On this point appellants' witness Porter testified that he examined the premises for the purpose of bidding on the installation of a liquefied gas system in competition with Skelly. He observed the pipes in the basement of the residence, "chipped" a white substance from a joint of pipe, and from a casual examination determined it to be a compound of white lead and oil — that white lead and oil is soluble when subjected to liquefied gas, hence he concluded that the pipes and fittings, originally installed for a natural gas system, were unsuited and unsafe for a liquefied or butane system. He did not make a chemical or scientific analysis of the substance "chipped" from the joints of pipe, and his conclusion that white lead and oil, containing an organic oil base, was used in the fittings in question is based solely upon his observation of the small particle of material "chipped" from one of the joints.
Appellants' witness DeBarr, testifying as a chemist, stated in substance that any lead compound with an organic or vegetable oil base would dissolve in the presence of a liquefied gas, leaving the lead aggregate in a powdery form, thereby permitting the gas to flow through a space which had been sealed or cemented by the compound. And he testified that in his opinion pipes and fittings sealed or cemented with a compound of white lead and oil, containing an organic or vegetable oil base, were unfit for the transmission of butane gas, but DeBarr did not examine the fittings or the compound used in the residence in question — his testimony was purely hypothetical.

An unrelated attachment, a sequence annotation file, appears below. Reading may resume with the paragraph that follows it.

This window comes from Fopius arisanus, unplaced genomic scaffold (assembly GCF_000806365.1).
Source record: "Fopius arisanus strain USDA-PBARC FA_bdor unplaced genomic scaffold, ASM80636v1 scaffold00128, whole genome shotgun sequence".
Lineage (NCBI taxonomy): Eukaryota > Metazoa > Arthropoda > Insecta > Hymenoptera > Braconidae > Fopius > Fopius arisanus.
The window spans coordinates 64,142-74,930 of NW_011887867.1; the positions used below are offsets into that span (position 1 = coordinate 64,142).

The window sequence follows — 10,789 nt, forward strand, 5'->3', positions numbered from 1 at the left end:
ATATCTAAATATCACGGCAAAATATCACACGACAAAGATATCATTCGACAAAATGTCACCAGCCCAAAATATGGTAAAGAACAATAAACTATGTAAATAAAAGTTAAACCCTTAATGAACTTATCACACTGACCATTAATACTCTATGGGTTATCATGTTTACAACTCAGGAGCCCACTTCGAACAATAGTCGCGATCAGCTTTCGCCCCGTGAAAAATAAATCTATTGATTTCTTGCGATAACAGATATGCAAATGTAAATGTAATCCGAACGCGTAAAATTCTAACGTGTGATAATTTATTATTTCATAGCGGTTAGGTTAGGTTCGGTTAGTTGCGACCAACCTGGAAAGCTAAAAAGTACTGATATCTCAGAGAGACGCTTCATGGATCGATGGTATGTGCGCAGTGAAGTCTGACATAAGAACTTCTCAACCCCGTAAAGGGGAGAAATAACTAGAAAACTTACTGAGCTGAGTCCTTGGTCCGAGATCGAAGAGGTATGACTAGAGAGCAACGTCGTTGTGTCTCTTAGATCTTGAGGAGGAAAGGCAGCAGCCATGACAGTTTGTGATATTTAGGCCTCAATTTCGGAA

The probative force of this testimony as evidence of negligence, when taken at its full value, is exceedingly doubtful, however we need not now consider its prima facia sufficiency. Appellants' witness Heath testified that in September, before the explosion in December, 1941, he sold the Franklins an automatic hot water heater which was installed in the residence for the consumption of butane gas. The heater was actually installed by a Mr. Rhine, who testified that the installation of this particular appliance required at least six different pipe fittings and connections; that in making these connections he used a compound of white lead and raw linseed oil, which according to appellants' chemist is an organic oil and subject to dissolution in the presence of liquefied gas. Other appliances such as stoves and a floor furnace were installed subsequent to the installation of the butane system, but in each instance there was testimony to the effect that a compound especially adaptable for the transmission of butane gas was used on the connections.
Having undertaken to install a butane system for the owner of the residence, it became Skelly's legal duty to install the system in a manner adapted to the purpose for which it was intended to be used. In that respect it was held to a standard of care commensurate to the particular hazard involved, but the mere fact that an explosion occurred in the Franklin residence on December 20, 1941, creates no presumption that the explosion was caused by the negligence of Skelly. It is of course incumbent upon the appellants to prove not only that Skelly was negligent in the installation of the butane system, but that such negligence was the proximate cause of the damage which they seek to recover.